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We present a strikingly simple proof that two rules are sufficient to automate gradient descent: 1) don’t increase the stepsize too fast and 2) don’t overstep the local curvature. No need for functional values, no line search, no information about the function except for the gradients. By following these rules, you get a method adaptive to the …

We present a new perspective on the celebrated Sinkhorn algorithm by showing that is a special case of incremental/stochastic mirror descent. In order to see this, one should simply plug Kullback-Leibler divergence in both mirror map and the objective function. Since the problem has unbounded domain, the objective function is neither smooth nor it has …

We revisit the local Stochastic Gradient Descent (local SGD) method and prove new convergence rates. We close the gap in the theory by showing that it works under unbounded gradients and extend its convergence to weakly convex functions. Furthermore, by changing the assumptions, we manage to get new bounds that explain in what regimes local SGD is faster …

We provide the first convergence analysis of local gradient descent for minimizing the average of smooth and convex but otherwise arbitrary functions. Problems of this form and local gradient descent as a solution method are of importance in federated learning, where each function is based on private data stored by a user on a mobile device, and the data of …

When forecasting time series with a hierarchical structure, the existing state of the art is to forecast each time series independently, and, in a post-treatment step, to reconcile the time series in a way that respects the hierarchy (Hyndman et al., 2011; Wickramasuriya et al., 2018). We propose a new loss function that can be incorporated into any maximum …

Recent Posts

I was invited by Boris Polyak to present my work on Sinkhorn algorithm at his seminar. The talk took place on Tuesday, 22 October, at the Institute of Control Sciences. It was a great pleasure to hear that Boris liked my work for its simplicity. The slides of my talk are now attached to the corresponding publication ( …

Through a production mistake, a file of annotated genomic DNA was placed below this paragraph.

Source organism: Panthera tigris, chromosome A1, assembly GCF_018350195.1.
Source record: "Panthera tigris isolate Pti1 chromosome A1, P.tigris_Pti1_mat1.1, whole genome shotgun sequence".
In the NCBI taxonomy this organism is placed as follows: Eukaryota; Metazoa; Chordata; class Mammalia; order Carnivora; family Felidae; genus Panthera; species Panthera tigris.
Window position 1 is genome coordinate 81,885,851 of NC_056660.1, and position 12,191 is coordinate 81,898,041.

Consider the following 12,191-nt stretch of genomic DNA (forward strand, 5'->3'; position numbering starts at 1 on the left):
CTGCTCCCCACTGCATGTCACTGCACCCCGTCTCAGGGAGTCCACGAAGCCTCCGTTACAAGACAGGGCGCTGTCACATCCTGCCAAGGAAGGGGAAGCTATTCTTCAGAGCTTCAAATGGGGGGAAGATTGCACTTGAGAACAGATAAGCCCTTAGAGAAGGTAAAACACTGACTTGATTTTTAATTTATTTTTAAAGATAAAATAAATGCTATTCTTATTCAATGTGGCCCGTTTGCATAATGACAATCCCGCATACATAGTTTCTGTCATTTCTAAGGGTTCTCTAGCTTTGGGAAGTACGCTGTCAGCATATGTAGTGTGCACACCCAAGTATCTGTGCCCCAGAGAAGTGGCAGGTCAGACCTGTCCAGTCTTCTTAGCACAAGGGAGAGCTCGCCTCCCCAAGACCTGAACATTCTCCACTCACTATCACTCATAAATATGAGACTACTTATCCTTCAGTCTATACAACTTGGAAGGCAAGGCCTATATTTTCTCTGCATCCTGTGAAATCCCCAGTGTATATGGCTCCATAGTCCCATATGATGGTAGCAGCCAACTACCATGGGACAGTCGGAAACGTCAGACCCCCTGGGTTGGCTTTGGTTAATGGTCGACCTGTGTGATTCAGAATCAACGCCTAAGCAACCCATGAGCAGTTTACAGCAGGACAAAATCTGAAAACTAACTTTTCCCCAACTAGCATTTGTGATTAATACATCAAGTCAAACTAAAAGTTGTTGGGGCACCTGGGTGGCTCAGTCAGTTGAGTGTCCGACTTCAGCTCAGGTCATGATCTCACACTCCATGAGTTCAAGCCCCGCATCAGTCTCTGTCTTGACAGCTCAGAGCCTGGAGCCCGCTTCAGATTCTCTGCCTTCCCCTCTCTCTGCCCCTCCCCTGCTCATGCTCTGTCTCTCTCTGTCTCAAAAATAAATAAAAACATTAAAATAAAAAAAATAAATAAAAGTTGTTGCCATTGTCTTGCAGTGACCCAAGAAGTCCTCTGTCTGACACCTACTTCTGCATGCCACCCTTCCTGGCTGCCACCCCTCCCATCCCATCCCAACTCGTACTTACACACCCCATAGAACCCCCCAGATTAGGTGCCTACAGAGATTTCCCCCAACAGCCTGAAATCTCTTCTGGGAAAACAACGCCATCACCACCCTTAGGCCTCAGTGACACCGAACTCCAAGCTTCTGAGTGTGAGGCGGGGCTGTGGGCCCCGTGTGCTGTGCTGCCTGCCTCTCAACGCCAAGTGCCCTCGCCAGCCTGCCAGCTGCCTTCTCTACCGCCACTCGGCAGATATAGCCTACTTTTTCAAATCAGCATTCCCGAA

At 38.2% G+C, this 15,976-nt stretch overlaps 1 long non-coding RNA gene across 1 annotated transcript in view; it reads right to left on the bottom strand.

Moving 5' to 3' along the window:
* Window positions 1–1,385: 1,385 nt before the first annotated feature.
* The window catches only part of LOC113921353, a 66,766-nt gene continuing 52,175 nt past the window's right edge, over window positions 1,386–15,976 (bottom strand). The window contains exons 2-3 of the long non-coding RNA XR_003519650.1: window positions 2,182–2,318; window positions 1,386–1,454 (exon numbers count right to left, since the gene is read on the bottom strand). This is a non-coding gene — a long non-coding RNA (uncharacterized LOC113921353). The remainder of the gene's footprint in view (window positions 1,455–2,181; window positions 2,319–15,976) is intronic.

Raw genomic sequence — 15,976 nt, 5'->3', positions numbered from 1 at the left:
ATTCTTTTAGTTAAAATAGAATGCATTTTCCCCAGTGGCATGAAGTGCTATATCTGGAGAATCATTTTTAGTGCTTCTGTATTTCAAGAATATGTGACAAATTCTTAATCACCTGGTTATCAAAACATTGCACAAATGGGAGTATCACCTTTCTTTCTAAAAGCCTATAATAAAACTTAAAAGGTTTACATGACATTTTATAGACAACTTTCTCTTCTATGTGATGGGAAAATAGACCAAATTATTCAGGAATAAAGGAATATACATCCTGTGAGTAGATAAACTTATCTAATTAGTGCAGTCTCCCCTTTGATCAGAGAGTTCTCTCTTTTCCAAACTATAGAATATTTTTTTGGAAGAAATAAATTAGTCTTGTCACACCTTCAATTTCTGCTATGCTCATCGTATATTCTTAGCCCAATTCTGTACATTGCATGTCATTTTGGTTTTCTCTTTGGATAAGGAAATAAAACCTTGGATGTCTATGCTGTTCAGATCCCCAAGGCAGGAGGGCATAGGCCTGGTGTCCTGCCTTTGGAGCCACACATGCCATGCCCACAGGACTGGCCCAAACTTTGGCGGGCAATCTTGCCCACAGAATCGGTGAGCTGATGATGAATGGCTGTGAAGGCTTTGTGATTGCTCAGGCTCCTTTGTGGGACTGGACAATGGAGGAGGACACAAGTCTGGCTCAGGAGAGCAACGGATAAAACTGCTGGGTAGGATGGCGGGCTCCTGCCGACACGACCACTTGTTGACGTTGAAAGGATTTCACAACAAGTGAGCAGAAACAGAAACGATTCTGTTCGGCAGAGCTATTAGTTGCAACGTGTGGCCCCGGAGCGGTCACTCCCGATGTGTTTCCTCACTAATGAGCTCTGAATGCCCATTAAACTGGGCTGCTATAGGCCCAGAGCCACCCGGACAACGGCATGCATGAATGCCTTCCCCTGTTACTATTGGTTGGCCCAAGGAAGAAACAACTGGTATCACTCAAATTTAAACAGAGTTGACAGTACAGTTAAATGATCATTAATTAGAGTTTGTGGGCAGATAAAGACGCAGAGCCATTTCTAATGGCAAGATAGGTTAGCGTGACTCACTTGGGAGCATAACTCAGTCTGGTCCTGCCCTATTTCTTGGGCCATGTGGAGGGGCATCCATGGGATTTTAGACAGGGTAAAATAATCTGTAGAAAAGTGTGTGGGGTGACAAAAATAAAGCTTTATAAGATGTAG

We have submitted 5 papers to 4 different workshops hosted by NeurIPS and all of them were accepted, including one work for oral presentation. The list of papers:

  1. Stochastic Newton and Cubic Newton Methods with Simple Local Linear-Quadratic Rates (oral, with D. Kovalev and P. Richtárik)

  2. Sinkhorn Algorithm as a Special Case of Stochastic Mirror Descent …

We just got a notification that our paper (by D. Kovalev, P. Richtárik and me) was accepted to the NeurIPS workshop “Beyond First-Order Optimization Methods in Machine Learning” for a spotlight (8 minute talk) and poster presentation. Together with the free registration that I got as one of the top reviewers, this gives more than enough reason to …

My new paper (for the first time I wrote a single authored work!) is now available online, see the publication section. It turned out the famous Sinkhorn algorithm is nothing but an instance of stochastic mirror descent. Very exciting to see the notion of relative smoothness appear as the only explanation of convergence from the mirror descent perspective.

As I’ve done some research in the field of minmax optimization and deep learning, I was invited to be a reviewer for this year instance of the Smooth Games Optimization and Machine Learning Series of workshops.

We just uploaded two papers on federated learning to arxiv. The links are above on my website (“Recent publications”).

I received free NeurIPS registration for providing high quality reviews. It is awarded to the top 400 reviewers, and some people call it “Best Reviewer Award”.

This year I am also serving as a reviewer for the AAAI conference, which will take place in February in New-York. See the official website for more details https://aaai.org/Conferences/AAAI-20/#.

I was at the ICCOPT conference in Berlin from 5 to 8 August as the chair of 3 sessions: 2 on variational inequality/minimax/GANs and 1 on non-smooth optimization.

From 15 to 18 July I’m attending the Frontiers of Deep Learning workshop at Simons Insitute.

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